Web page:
Future-Proofing The Workspace

Future-Proofing The Workspace on compass-office.com

Creating a space that can be easily adapted to fit the times

With each passing day, it seems as if the office is on the frontier of a brave new world. The combination of globalization, shifting demographics, advances in technology, economic pressures, and increasing ability to work from anywhere are coming together to change the design model of workspaces.

Rather than throwing out the old to make room for the new, it’s imperative for today’s office designers to create spaces that are able to smoothly evolve to meet the challenges and changes that are around the corner.

The future is people

In the past, office design was often defined by trends. Remember the mad rush to take down walls to create cubicle cities, or to remove cubicle partitions in favor of wide-open spaces? Missing from each of these decisions was the human factor, how people make use of available resources to do what they have to do.

According to Allsteel, it’s imperative for designers to consider work behaviors and patterns. “People work in a wide variety of places, many of which are not designed to support their work needs and behaviors.”

If there is little control over available resources, and if those resources are unable to adapt to changing requirements, then those same resources can either enable or limit work practices.

Consider the employee who flees for the coffeehouse down the street to get work completed, or the staff member who chooses a stairwell or a poorly lit corner with a power source to achieve focus.

Flexibility is key

We already know that technology will continue to advance, that people are people, and that the first will always alter how humans work. That’s why flexibility is a critical element in all aspects of office design – from furniture selection to space utilization.

No matter the technological changes, humans will always be engaged in tasks that require group collaboration and/or quiet focus, either in-house or remotely.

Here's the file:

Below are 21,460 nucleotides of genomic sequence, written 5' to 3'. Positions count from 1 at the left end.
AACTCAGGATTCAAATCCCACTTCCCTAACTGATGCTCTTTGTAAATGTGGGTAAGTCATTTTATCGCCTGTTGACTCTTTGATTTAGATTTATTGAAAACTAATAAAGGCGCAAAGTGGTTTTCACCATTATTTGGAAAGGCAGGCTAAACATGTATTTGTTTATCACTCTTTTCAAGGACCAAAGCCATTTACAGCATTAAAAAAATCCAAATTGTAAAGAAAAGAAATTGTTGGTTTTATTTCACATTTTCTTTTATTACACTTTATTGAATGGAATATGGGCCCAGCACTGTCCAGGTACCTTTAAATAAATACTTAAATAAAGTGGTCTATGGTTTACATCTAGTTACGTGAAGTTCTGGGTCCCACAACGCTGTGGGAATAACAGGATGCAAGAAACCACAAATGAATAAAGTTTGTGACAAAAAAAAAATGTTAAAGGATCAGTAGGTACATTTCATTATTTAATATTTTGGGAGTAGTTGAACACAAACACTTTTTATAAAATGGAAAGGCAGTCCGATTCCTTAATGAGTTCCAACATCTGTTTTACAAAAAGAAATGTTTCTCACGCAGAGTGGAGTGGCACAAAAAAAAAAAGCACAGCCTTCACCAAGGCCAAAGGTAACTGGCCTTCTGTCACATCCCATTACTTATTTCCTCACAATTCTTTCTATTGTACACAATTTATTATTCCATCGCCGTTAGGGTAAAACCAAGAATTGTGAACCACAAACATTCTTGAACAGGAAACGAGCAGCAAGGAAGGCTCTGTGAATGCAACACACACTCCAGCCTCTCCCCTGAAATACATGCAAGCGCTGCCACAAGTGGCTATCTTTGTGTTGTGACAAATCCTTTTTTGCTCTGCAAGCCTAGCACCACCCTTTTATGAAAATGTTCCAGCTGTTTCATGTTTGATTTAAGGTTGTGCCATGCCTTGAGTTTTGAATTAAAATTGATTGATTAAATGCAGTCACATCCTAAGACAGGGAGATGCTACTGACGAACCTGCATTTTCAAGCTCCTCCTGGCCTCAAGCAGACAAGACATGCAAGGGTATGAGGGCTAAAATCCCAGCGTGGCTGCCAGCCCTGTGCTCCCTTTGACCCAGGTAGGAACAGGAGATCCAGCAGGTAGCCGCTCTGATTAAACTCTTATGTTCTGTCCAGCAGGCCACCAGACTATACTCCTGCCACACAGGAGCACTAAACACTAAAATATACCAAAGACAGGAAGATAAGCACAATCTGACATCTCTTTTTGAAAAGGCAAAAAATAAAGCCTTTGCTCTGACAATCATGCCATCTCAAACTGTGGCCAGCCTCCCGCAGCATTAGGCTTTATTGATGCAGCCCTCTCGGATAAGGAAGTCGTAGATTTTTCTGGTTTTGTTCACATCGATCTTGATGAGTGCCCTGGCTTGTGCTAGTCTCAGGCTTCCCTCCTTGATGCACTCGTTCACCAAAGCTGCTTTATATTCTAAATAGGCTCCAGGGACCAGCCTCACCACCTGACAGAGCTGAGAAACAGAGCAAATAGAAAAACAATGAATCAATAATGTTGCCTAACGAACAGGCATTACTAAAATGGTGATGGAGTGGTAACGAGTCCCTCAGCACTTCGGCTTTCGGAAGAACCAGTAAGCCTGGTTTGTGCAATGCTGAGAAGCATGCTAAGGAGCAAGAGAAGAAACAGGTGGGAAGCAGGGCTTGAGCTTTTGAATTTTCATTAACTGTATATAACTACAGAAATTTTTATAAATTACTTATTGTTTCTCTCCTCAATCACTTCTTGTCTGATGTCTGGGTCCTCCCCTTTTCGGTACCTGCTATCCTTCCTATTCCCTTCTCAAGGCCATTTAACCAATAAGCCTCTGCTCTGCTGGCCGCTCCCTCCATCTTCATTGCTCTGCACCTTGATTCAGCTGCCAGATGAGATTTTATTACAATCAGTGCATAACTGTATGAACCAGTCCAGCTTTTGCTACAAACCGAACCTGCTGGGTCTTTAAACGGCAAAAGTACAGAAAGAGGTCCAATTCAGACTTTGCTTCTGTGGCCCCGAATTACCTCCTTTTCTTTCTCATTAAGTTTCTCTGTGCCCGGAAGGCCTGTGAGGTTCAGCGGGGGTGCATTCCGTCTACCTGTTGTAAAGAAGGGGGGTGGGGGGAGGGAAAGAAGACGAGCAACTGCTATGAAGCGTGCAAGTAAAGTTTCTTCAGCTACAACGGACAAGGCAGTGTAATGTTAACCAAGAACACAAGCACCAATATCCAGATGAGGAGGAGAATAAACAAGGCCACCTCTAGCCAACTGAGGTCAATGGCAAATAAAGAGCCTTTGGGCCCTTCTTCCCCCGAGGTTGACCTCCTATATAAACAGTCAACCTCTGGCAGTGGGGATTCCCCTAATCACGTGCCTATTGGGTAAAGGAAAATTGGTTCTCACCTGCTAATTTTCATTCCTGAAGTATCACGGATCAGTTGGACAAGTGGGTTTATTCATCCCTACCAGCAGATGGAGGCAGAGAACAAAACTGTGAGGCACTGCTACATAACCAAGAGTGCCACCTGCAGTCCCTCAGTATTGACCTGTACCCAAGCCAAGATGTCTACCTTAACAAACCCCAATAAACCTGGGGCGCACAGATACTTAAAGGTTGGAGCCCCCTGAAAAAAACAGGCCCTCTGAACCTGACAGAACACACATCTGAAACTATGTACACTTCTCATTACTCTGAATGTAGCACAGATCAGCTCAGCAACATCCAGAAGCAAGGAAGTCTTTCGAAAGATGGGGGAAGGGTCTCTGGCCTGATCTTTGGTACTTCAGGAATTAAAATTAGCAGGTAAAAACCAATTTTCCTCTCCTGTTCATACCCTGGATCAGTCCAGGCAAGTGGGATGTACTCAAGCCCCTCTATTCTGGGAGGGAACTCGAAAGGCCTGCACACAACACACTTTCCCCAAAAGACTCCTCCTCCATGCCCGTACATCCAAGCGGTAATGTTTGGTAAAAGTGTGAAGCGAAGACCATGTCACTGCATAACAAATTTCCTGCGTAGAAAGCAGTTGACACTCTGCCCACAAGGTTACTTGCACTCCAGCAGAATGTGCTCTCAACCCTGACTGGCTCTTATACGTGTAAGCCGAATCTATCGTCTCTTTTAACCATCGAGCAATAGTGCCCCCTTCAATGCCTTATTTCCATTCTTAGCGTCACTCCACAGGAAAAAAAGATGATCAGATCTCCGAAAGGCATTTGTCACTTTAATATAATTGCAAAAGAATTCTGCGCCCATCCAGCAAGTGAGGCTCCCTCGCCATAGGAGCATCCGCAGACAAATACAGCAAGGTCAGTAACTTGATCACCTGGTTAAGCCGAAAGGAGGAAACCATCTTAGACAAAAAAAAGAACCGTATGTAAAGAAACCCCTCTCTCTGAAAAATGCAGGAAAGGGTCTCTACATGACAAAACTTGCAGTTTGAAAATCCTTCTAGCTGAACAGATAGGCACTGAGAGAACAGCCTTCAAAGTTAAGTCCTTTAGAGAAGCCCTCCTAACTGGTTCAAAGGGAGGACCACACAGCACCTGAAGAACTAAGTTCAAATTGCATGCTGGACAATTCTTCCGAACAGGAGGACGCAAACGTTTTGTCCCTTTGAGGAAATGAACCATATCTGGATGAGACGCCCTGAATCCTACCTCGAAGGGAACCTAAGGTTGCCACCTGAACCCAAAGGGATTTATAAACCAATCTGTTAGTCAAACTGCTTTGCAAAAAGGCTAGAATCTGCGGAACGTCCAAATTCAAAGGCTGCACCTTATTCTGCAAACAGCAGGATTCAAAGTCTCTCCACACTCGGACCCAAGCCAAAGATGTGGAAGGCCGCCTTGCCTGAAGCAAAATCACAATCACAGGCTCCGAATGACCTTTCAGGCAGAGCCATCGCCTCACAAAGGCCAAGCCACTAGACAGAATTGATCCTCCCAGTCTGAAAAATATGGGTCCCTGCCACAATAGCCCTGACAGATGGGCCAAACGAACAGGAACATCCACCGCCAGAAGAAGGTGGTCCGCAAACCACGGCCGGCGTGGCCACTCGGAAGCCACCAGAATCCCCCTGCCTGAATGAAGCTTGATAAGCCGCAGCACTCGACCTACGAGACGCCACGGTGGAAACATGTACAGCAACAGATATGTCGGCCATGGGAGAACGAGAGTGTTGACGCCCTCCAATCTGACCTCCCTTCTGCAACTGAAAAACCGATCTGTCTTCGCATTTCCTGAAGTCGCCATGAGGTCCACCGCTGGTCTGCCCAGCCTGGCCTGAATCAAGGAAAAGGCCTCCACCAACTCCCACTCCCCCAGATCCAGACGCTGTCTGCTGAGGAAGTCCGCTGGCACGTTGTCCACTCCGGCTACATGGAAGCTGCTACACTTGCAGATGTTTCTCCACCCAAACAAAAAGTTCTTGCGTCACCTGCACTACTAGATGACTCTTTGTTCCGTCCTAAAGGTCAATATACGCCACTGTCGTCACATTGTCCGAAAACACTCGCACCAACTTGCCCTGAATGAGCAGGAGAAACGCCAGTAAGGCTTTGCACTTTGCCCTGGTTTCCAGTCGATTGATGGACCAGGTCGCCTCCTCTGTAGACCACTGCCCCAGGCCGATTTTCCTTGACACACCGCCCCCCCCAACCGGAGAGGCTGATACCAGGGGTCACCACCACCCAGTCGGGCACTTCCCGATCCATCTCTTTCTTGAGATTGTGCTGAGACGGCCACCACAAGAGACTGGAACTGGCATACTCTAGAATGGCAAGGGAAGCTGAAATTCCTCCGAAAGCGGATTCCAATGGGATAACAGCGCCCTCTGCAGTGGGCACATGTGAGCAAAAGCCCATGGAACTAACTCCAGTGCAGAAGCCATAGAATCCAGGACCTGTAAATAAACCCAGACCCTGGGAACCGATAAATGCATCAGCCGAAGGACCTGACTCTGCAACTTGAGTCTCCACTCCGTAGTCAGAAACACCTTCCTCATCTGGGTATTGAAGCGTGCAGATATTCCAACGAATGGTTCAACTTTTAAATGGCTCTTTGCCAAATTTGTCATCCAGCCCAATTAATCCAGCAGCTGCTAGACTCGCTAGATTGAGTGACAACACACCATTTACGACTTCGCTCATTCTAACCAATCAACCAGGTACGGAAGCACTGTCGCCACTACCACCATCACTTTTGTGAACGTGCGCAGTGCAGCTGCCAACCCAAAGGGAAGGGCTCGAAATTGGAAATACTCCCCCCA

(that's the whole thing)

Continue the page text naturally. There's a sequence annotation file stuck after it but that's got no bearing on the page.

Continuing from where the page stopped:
Unfortunately, there is no easy formula for determining a balanced ratio between open and closed spaces, team conference rooms and private work areas. That can only be determined by understanding the needs, work processes, culture, and tasks required by each individual company.

Meeting the needs of today and tomorrow

To help foster a smooth transition between today and tomorrow, Allsteel has developed NetWork, a support platform for work that is based on thoroughly understanding work and how it is carried out, and appropriately provisioning employees with the necessary resources to complete tasks. In other words, the support platform is both process and product.

In terms of design, it’s essential for designers to consider the changing definition of the workplace. Design decisions must encompass a range of home, office, third place (public spaces) and fourth place (specialized third place sites specifically designed for work on a drop-in basis) work options, as well as the needs of the mobile and stationary workers.

  • What do workers need in order to make them effective at any location?
  • What needs are not satisfied by settings that are currently available?
  • What settings and provisions are needed to complement those and to fulfill the unmet needs?

Answers to these questions, as well as careful pattern and behavioral analyses, leads to design that is purposeful rather than generic.

South Florida design with a purpose

Compass Office Solutions believes proper design for the future is cost-effective today. That’s why we’ve made design and ordering easy by moving all phases of the process online. To speak with a member of our design team, call us at 954.430.4590 or fill out our online form to get started.